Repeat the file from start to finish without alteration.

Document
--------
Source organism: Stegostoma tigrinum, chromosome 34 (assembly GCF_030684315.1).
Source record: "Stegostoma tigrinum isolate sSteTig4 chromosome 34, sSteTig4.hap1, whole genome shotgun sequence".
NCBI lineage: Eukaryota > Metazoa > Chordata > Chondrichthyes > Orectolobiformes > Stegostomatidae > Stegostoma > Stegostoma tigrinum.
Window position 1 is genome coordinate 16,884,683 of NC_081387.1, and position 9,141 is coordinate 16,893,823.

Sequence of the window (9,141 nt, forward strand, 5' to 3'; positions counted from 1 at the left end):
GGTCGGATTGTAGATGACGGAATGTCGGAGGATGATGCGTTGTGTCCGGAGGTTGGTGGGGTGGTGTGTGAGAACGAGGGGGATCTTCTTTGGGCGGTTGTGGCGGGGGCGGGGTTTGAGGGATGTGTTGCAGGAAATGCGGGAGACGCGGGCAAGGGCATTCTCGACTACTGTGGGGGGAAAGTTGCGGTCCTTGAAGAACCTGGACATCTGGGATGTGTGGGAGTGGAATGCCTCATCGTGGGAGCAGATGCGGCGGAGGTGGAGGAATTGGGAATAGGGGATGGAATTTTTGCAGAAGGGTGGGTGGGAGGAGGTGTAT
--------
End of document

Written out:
Source organism: Stegostoma tigrinum, chromosome 34 (assembly GCF_030684315.1).
Source record: "Stegostoma tigrinum isolate sSteTig4 chromosome 34, sSteTig4.hap1, whole genome shotgun sequence".
NCBI lineage: Eukaryota > Metazoa > Chordata > Chondrichthyes > Orectolobiformes > Stegostomatidae > Stegostoma > Stegostoma tigrinum.
Window position 1 is genome coordinate 16,884,683 of NC_081387.1, and position 9,141 is coordinate 16,893,823.

Sequence of the window (9,141 nt, forward strand, 5' to 3'; positions counted from 1 at the left end):
GGTCGGATTGTAGATGACGGAATGTCGGAGGATGATGCGTTGTGTCCGGAGGTTGGTGGGGTGGTGTGTGAGAACGAGGGGGATCTTCTTTGGGCGGTTGTGGCGGGGGCGGGGTTTGAGGGATGTGTTGCAGGAAATGCGGGAGACGCGGGCAAGGGCATTCTCGACTACTGTGGGGGGAAAGTTGCGGTCCTTGAAGAACCTGGACATCTGGGATGTGTGGGAGTGGAATGCCTCATCGTGGGAGCAGATGCGGCGGAGGTGGAGGAATTGGGAATAGGGGATGGAATTTTTGCAGAAGGGTGGGTGGGAGGAGGTGTAT